United Nations, May 4 : The spotlight for the second and final day of the 5th World Forum on Intercultural Dialogue in Baku, Azerbaijan, shined brightly on youth, with a lively discussion on the vital role young people play in countering and preventing violent extremism.
“Youth engagement has become a crucial factor in the global efforts to prevent violent extremism and to build sustainable peace”, said the moderator, Miguel Moratinos, the High Representative of the United Nations Alliance of Civilisations (UNAOC), moderator of the event.
“They are not only our present, but our hope for the future,” he stated.
With a focus on education and intercultural and interfaith dialogue, Youth4Peace: Building a Counter-Narrative to Violent Extremism featured panelists of diverse backgrounds sharing how their work is making a difference, ensuring that young people’s voices are being heard at the policy level so that youth are seen as champions of change, not just victims or perpetrators of violence.
From France, astrophysicist Fatoumata Kebe said she had founded Ephemerides, a programme that provides astronomy classes for high school students from disadvantaged background. Although she has worked with NASA, her heart lies in teaching math, physics and chemistry to girls in Mali.
“Only 30 per cent of them have the opportunity to attend school and there, they are not offered science, so I teach them about the solar system”, she said.
She also teaches astronomy to marginalised youth in Paris, including by taking them to meet with staff in the aerospace field.
For his part, Jorge Antonio Chavez Mazuelos, International Relations Master of Arts Candidate at Central European University, spoke passionately about the importance of social inclusion to fight terrorism.“My father was a police officer whose life was darkened by violence”, he said, noting that in his native Peru, victims of violence are given education rather than monetary reparations.
Jorge founded USIL Ambassadors, Peru´s largest international university club, where he organizes social and cultural activities, and channels study and work abroad scholarships.He took to heart his father’s wisdom that it was better to light a candle rather than curse the darkness, saying “When we educate, we empower victims of violence and turn on a lighthouse for a whole community”.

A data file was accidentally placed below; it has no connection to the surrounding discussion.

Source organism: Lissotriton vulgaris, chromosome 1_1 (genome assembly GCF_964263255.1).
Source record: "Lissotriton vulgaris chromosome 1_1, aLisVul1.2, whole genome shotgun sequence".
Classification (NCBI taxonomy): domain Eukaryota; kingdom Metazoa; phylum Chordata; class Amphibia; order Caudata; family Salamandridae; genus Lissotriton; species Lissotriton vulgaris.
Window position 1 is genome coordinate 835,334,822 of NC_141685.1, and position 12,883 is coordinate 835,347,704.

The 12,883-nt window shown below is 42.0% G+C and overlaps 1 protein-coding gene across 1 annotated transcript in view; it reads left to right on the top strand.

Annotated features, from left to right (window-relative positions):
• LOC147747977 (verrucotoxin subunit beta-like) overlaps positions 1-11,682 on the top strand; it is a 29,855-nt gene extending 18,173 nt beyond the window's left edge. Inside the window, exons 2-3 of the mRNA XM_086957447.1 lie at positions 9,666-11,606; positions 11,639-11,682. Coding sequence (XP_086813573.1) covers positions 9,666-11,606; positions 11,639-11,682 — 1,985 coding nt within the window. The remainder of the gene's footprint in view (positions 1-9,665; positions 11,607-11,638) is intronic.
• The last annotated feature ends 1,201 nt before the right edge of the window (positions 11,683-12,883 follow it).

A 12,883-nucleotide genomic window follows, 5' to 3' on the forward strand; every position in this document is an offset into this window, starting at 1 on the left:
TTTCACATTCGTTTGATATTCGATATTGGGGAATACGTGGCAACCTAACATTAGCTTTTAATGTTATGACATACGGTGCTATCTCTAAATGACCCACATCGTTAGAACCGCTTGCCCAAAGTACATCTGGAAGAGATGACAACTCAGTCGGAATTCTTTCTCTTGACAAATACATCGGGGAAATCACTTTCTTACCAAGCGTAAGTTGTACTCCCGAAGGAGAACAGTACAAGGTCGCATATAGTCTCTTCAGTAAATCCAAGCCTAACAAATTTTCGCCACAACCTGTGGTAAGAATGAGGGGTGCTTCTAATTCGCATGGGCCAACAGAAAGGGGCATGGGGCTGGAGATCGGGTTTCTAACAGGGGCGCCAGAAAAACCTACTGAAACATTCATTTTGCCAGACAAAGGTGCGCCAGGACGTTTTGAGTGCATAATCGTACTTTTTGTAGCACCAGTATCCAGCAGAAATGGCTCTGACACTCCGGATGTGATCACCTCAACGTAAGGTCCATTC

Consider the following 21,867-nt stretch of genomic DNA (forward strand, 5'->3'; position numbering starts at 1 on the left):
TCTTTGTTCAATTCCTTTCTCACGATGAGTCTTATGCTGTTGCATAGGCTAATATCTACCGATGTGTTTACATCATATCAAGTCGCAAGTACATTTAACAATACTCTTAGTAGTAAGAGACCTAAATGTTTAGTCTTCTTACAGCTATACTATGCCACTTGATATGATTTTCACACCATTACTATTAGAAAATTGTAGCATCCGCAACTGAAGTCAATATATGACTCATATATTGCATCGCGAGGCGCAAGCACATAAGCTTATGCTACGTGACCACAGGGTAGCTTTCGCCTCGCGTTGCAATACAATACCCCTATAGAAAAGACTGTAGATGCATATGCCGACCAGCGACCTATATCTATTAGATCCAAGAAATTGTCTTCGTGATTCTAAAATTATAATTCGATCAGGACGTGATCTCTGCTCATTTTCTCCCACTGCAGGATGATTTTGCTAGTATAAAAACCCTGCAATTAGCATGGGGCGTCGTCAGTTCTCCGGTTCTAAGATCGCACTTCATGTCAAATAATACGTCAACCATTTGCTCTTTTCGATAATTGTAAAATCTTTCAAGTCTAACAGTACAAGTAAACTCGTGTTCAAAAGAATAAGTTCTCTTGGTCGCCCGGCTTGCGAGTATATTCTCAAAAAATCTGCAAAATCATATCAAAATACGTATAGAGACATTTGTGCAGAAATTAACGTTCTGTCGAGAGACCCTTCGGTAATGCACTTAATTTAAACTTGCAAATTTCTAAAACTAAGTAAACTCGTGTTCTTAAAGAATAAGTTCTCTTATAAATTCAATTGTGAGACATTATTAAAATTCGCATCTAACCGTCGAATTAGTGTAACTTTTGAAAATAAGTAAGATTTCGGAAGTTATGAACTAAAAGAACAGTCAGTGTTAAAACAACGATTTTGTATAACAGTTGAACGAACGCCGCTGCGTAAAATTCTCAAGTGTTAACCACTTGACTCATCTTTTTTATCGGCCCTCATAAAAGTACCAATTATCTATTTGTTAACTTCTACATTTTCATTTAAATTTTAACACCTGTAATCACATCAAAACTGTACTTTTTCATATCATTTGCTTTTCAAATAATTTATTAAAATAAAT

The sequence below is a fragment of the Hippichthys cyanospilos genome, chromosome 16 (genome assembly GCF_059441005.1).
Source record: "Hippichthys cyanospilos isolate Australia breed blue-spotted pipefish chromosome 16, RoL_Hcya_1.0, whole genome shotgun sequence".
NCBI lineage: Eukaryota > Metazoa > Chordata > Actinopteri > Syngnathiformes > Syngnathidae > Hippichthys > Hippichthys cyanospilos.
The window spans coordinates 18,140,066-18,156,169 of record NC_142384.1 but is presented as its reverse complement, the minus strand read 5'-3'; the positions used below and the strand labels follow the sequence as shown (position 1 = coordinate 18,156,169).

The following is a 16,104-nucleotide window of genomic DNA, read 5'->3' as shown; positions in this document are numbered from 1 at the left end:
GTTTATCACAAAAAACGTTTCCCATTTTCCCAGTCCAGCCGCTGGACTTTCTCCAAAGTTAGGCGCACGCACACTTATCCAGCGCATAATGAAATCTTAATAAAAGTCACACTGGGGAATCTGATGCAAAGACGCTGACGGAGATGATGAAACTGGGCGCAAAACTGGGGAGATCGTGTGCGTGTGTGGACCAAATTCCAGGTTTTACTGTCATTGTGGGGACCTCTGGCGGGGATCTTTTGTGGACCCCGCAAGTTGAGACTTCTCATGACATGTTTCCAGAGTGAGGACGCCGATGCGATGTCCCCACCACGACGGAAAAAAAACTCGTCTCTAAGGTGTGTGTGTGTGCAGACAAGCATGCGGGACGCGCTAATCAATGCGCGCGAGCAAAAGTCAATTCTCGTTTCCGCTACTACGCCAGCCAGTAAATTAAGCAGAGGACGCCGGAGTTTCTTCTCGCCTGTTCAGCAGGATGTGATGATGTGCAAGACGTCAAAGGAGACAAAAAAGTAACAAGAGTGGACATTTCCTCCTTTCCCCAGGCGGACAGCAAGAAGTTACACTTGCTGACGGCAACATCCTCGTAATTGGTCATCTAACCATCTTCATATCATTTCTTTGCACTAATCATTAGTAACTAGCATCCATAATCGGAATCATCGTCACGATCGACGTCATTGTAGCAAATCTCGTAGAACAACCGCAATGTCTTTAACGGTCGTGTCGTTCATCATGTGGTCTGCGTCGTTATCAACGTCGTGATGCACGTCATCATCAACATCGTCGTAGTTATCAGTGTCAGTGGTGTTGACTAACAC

Meanwhile, Liyanaarachchige Neluni Tillekeratne, Co-National Director of Sri Lanka Unites, explained that after the civil war in the north, her country tried to reconcile all communities.“A youth movement was set up 10 years ago as war ended”, she said and since that time, it has “turned thousands of youth into peacebuilders” by implementing cross- and inter-cultural ideologies to create meaningful relations and friendships “across ethnic and religious lines”.
After the recent violence in Sri Lanka, in which suspected terrorists detonated suicide bombs on Easter Sunday and killed more than 250 people at churches and hotels across three cities, Liyanaarachchige said: “Thousands of our youth stood up and said violence has no place in Sri Lanka and we are now setting up a culture of peace”.
Sara Zaini, Co-Founder and Director of School and Content Development for Emkan Education underscored the importance of early education.
“We were not pleased with the education our children in Saudi Arabia were receiving”, she asserted. “We wanted to give them better opportunities, so almost five years ago, we started a programme to become agents of change there”.
Sara elaborated on implementing the Swedish approach of Kunskapsskolan, where through a portal, students collaborate and work with people and ideas from other countries, cultures and languages.“This helps to teach critical thinking and offers a platform to engage with counterparts around the world, she said, urging others to “embed change you desire in your community”. (UNI)